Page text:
Read. You get to just READ. Don't read so you sound well-read. Don't read things every intellectual is supposed to have read. Read so your nerves tingle and you get that literature high that only the perfect book or poem or play for you can provide. Try to read a lot. Make lists of books you want to read and then keep track of what you've read, but permit yourself to get distracted. Taste the words.
Seek conversations. Make it a goal to sit down and listen to the life stories of everyone you meet, at internships or on the subway or in your family. Inspiration is everywhere. This is the most important thing you'll do all semester because at the end of it, your time off won't be a list of countries or facts or "work experience" -- it will be a series of people you met who will have changed your view. The people will become your lessons. When I share periods of my life with you, they invariably revolve around the people I interacted with daily during those times. Be able to summarize their lives, but also remember how you felt when you were talking with them. Let the humans you encounter overwhelm you.
Appreciate spaces. Physically stop and look at your surroundings so closely that someone watching you might think you were a nature freak or really, really weird. Just inspect things around you -- nature, art, architecture -- because those are the same things that you'll recognize in a busier time and whose beauty you'll remember then. Take a second to thank the sunshine. I lived in bustling city apartments during my gap year and spent time photographing fruit on a farm. I visited a glass house in the middle of a sunny field for a day and that's where my mind goes now when I want to picture a supremely exultant place.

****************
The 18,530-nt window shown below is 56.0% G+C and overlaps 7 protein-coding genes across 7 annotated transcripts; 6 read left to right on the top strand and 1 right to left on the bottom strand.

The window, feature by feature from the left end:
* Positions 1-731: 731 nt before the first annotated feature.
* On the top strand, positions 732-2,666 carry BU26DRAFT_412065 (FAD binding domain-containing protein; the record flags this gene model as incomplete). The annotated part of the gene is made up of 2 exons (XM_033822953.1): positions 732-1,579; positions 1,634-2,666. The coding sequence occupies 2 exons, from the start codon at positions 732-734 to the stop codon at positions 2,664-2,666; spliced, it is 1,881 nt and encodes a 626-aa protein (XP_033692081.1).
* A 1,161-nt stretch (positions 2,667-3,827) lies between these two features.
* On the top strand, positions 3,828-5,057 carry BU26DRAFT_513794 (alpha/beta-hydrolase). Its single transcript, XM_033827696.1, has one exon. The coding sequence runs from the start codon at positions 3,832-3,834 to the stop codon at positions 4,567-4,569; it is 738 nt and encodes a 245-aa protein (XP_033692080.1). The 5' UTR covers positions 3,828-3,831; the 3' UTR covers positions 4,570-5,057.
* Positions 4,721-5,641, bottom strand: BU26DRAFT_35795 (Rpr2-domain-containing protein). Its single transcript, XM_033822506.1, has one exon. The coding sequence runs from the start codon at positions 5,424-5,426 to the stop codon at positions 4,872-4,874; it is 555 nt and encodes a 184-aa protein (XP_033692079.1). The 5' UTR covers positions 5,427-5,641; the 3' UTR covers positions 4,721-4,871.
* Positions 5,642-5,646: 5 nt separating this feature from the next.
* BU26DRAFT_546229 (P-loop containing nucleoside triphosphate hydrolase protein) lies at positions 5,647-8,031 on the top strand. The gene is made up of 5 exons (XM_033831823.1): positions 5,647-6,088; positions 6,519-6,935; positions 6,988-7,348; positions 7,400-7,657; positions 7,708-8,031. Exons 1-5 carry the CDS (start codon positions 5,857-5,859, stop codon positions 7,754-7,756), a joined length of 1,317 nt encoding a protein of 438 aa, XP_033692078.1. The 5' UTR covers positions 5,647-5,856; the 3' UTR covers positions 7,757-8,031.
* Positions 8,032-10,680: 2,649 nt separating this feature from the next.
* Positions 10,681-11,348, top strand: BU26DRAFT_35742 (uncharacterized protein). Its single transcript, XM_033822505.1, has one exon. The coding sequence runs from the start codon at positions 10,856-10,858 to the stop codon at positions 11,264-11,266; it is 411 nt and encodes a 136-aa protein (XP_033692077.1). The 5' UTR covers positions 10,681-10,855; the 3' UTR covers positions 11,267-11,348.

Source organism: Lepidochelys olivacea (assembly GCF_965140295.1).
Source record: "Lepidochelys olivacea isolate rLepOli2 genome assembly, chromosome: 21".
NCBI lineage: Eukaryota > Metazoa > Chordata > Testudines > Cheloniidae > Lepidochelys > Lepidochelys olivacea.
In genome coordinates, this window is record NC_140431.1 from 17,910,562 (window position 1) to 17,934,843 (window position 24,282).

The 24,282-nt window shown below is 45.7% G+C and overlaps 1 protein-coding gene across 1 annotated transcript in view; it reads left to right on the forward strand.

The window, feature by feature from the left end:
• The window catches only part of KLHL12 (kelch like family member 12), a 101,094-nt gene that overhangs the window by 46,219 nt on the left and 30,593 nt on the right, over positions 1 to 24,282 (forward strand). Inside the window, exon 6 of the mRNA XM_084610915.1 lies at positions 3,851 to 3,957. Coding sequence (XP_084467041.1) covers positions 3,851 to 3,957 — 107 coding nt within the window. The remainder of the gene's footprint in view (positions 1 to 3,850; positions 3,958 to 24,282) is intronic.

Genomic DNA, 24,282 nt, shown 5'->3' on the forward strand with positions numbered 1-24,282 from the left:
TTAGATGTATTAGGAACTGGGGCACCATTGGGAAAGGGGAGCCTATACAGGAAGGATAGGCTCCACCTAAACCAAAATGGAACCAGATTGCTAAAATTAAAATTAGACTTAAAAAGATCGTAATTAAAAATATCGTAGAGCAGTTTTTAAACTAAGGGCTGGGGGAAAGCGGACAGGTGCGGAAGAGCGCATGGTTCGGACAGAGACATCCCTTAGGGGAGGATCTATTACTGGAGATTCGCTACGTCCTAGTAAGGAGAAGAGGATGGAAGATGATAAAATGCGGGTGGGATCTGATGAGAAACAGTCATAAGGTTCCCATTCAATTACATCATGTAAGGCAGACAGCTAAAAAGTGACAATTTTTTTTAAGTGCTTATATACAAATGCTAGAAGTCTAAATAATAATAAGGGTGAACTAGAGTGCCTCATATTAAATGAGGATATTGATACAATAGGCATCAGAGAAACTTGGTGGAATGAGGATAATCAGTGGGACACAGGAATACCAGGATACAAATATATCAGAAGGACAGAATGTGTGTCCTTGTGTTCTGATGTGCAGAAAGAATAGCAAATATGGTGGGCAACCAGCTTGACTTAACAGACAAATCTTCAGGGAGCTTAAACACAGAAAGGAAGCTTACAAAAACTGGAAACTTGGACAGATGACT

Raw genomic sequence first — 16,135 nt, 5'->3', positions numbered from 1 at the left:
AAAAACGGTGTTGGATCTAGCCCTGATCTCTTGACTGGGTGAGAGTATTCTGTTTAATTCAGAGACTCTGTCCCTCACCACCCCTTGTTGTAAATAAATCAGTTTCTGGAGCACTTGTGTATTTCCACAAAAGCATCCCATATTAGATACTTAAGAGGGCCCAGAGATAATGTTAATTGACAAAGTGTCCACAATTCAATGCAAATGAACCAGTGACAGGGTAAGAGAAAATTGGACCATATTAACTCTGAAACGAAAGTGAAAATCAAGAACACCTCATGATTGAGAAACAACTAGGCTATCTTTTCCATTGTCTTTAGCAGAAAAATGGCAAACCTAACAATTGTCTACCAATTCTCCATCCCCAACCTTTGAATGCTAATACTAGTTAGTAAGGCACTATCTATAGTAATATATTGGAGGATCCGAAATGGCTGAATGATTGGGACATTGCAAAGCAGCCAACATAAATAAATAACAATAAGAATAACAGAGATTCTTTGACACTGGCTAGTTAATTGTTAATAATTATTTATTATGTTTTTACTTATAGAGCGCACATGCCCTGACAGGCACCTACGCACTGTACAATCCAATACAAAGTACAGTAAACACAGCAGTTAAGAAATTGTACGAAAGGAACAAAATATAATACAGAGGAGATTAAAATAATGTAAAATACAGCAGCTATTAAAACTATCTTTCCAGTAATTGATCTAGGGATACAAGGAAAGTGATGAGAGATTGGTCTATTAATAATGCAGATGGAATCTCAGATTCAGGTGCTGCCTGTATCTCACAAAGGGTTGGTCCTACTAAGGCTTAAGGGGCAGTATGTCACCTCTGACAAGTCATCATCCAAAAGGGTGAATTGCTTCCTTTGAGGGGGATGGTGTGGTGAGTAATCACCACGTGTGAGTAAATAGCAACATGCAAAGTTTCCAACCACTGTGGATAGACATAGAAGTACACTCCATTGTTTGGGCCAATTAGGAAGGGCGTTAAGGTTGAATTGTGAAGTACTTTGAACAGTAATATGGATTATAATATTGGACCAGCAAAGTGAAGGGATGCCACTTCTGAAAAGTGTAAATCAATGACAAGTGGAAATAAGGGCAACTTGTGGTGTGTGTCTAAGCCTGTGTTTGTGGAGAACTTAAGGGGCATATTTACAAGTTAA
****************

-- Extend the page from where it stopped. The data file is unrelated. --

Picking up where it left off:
Learn from every person and thing. Don't underestimate anything in its ability to be a source of knowledge. Read everything around you -- ads, pamphlets, newspapers -- and ask questions. I'm still struck by how pertinent some of the things I came across while traveling coincidentally became in my school life, and how if I had been paying just a little more attention I could have seemed less than completely ignorant in ESPP 10.
Record. I firmly believe that writing about your experiences is the best way to remember them. I often forget things even barely between the lines of what I wrote about my days, but I love remembering the order and timeline of my year through words. Your mode could be different -- photographs, videos, postcards -- but definitely do something to remember.
Think more. Question yourself. Interrogate yourself about what things make you happy, because these will become relevant questions later. Do I want to work in an office? Do I want to live in the United States? Do I like hammocks? You can't really "find yourself" in a year but you can certainly locate significant parts of you.
Don't think so much. And then just enjoy and experience because the whole idea is that you won't get to do this again, right? Shut your brain off and stop being a compulsive planner. Surround yourself with people who make you comfortable and curious and happy and engage your "live" mode. And then bring that attitude back to campus so you know you've really learned what you wanted to learn from your year.
Be present. We always say this to one another but truly, you're not taking time off to worry or regret or go on Facebook. You can meditate if you want but even if you don't, just be there. Every moment you will live this semester is a moment you chose to experience the way it chooses to unfold, so immerse yourself in every instant.
Erase your goals. You'll go in thinking you want to do certain things and visit certain places and answer certain questions and then in actuality you'll embark on entirely different journeys, around the world or in your mind, and they will be just the ones you were supposed to find.